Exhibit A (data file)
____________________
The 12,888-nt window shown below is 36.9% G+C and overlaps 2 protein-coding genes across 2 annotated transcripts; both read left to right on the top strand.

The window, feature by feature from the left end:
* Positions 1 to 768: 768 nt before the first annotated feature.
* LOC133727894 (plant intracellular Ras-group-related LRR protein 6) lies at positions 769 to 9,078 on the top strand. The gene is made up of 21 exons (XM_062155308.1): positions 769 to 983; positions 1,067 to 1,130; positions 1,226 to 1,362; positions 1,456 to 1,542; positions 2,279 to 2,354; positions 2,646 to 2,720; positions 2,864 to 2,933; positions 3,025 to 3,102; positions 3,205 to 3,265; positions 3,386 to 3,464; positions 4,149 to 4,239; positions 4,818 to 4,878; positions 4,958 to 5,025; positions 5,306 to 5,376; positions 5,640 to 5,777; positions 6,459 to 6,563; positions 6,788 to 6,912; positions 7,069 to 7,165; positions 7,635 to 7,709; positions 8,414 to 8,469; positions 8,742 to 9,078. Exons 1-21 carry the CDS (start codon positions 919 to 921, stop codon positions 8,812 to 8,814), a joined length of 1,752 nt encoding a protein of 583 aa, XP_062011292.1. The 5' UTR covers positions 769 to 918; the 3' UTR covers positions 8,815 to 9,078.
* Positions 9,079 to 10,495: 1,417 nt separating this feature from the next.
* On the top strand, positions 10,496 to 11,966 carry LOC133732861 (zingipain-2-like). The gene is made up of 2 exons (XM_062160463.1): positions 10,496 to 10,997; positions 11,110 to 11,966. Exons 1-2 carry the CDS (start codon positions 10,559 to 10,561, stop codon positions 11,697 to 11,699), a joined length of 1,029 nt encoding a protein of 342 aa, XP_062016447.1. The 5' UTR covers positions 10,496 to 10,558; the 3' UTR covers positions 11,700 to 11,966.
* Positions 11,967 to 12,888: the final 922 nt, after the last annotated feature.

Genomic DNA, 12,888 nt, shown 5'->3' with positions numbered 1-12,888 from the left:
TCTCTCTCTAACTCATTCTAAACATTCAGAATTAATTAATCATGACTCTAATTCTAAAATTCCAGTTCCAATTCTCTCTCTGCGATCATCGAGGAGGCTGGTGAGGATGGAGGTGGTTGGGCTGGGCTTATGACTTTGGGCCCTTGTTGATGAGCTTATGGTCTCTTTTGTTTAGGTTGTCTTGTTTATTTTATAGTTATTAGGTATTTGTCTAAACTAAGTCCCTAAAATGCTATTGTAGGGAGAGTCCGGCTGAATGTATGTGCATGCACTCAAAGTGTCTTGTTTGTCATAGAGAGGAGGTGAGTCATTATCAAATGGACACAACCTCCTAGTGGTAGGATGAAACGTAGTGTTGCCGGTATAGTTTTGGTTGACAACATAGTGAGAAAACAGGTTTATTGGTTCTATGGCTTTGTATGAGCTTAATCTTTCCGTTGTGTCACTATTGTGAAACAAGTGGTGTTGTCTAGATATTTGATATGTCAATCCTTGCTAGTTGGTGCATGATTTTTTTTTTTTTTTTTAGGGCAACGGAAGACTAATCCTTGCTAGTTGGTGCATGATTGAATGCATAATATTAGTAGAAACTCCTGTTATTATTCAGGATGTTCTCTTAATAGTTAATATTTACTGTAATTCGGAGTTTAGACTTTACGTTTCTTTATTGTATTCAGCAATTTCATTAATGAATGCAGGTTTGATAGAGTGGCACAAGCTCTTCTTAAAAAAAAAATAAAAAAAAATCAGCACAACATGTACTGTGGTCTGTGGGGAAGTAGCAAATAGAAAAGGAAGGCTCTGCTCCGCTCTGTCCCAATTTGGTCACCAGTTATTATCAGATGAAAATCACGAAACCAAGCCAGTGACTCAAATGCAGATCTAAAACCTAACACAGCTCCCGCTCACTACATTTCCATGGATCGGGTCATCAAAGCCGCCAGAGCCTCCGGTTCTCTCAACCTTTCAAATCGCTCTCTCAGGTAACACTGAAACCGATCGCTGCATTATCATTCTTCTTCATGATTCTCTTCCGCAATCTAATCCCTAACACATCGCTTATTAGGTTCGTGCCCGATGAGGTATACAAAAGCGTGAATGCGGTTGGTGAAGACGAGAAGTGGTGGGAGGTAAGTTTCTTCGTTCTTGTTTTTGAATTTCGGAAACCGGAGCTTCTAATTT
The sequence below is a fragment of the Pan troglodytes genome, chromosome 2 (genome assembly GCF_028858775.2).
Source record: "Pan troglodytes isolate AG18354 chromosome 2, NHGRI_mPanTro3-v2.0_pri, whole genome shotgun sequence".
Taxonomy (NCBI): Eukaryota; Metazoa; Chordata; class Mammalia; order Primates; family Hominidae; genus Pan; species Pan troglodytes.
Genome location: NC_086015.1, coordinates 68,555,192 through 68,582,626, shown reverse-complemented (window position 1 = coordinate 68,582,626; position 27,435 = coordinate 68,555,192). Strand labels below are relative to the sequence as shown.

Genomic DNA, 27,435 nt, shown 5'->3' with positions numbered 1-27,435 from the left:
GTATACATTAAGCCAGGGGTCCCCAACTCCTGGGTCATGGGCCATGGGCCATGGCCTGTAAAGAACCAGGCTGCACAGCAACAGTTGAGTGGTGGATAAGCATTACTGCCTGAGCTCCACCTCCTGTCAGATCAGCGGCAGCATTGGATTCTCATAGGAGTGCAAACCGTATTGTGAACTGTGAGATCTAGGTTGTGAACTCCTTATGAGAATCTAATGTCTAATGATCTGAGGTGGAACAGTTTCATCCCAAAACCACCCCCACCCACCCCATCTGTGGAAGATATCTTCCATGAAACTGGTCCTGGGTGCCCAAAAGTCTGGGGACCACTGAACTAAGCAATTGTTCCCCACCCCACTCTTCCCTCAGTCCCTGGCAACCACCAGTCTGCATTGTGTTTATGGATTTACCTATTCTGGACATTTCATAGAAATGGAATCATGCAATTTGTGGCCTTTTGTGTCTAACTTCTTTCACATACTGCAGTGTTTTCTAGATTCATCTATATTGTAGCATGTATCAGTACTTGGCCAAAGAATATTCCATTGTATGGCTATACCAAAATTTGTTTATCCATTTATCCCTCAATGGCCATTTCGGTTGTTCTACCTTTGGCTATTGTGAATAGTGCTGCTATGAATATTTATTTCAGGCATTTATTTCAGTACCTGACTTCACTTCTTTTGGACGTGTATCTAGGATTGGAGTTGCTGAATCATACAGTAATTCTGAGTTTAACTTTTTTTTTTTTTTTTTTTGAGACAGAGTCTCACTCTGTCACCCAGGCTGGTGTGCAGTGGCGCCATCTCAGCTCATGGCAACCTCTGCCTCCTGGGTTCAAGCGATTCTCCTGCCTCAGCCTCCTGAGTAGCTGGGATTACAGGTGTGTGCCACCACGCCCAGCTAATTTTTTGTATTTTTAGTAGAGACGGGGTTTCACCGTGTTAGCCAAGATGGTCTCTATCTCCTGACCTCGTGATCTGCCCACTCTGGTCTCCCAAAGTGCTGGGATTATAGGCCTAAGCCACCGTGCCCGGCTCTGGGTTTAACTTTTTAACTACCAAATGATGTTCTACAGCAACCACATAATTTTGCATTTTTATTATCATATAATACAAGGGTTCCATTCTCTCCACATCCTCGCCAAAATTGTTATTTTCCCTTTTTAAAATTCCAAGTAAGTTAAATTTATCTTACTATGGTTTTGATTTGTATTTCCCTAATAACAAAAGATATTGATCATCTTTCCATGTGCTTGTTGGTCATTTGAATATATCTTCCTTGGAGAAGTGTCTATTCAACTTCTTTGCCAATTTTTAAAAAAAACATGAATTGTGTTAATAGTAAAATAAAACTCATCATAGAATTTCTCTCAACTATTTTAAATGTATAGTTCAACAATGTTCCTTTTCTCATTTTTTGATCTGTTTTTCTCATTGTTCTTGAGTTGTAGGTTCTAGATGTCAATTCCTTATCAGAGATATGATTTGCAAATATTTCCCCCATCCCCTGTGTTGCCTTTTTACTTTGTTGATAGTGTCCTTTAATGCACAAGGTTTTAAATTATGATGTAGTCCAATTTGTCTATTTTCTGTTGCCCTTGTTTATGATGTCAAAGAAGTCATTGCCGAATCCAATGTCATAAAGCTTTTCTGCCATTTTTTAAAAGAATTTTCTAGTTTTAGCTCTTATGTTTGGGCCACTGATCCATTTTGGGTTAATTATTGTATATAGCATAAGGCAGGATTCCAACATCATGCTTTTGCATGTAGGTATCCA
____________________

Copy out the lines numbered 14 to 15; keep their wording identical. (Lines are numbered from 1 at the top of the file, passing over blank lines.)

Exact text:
Genomic DNA, 27,435 nt, shown 5'->3' with positions numbered 1-27,435 from the left:
GTATACATTAAGCCAGGGGTCCCCAACTCCTGGGTCATGGGCCATGGGCCATGGCCTGTAAAGAACCAGGCTGCACAGCAACAGTTGAGTGGTGGATAAGCATTACTGCCTGAGCTCCACCTCCTGTCAGATCAGCGGCAGCATTGGATTCTCATAGGAGTGCAAACCGTATTGTGAACTGTGAGATCTAGGTTGTGAACTCCTTATGAGAATCTAATGTCTAATGATCTGAGGTGGAACAGTTTCATCCCAAAACCACCCCCACCCACCCCATCTGTGGAAGATATCTTCCATGAAACTGGTCCTGGGTGCCCAAAAGTCTGGGGACCACTGAACTAAGCAATTGTTCCCCACCCCACTCTTCCCTCAGTCCCTGGCAACCACCAGTCTGCATTGTGTTTATGGATTTACCTATTCTGGACATTTCATAGAAATGGAATCATGCAATTTGTGGCCTTTTGTGTCTAACTTCTTTCACATACTGCAGTGTTTTCTAGATTCATCTATATTGTAGCATGTATCAGTACTTGGCCAAAGAATATTCCATTGTATGGCTATACCAAAATTTGTTTATCCATTTATCCCTCAATGGCCATTTCGGTTGTTCTACCTTTGGCTATTGTGAATAGTGCTGCTATGAATATTTATTTCAGGCATTTATTTCAGTACCTGACTTCACTTCTTTTGGACGTGTATCTAGGATTGGAGTTGCTGAATCATACAGTAATTCTGAGTTTAACTTTTTTTTTTTTTTTTTTTGAGACAGAGTCTCACTCTGTCACCCAGGCTGGTGTGCAGTGGCGCCATCTCAGCTCATGGCAACCTCTGCCTCCTGGGTTCAAGCGATTCTCCTGCCTCAGCCTCCTGAGTAGCTGGGATTACAGGTGTGTGCCACCACGCCCAGCTAATTTTTTGTATTTTTAGTAGAGACGGGGTTTCACCGTGTTAGCCAAGATGGTCTCTATCTCCTGACCTCGTGATCTGCCCACTCTGGTCTCCCAAAGTGCTGGGATTATAGGCCTAAGCCACCGTGCCCGGCTCTGGGTTTAACTTTTTAACTACCAAATGATGTTCTACAGCAACCACATAATTTTGCATTTTTATTATCATATAATACAAGGGTTCCATTCTCTCCACATCCTCGCCAAAATTGTTATTTTCCCTTTTTAAAATTCCAAGTAAGTTAAATTTATCTTACTATGGTTTTGATTTGTATTTCCCTAATAACAAAAGATATTGATCATCTTTCCATGTGCTTGTTGGTCATTTGAATATATCTTCCTTGGAGAAGTGTCTATTCAACTTCTTTGCCAATTTTTAAAAAAAACATGAATTGTGTTAATAGTAAAATAAAACTCATCATAGAATTTCTCTCAACTATTTTAAATGTATAGTTCAACAATGTTCCTTTTCTCATTTTTTGATCTGTTTTTCTCATTGTTCTTGAGTTGTAGGTTCTAGATGTCAATTCCTTATCAGAGATATGATTTGCAAATATTTCCCCCATCCCCTGTGTTGCCTTTTTACTTTGTTGATAGTGTCCTTTAATGCACAAGGTTTTAAATTATGATGTAGTCCAATTTGTCTATTTTCTGTTGCCCTTGTTTATGATGTCAAAGAAGTCATTGCCGAATCCAATGTCATAAAGCTTTTCTGCCATTTTTTAAAAGAATTTTCTAGTTTTAGCTCTTATGTTTGGGCCACTGATCCATTTTGGGTTAATTATTGTATATAGCATAAGGCAGGATTCCAACATCATGCTTTTGCATGTAGGTATCCA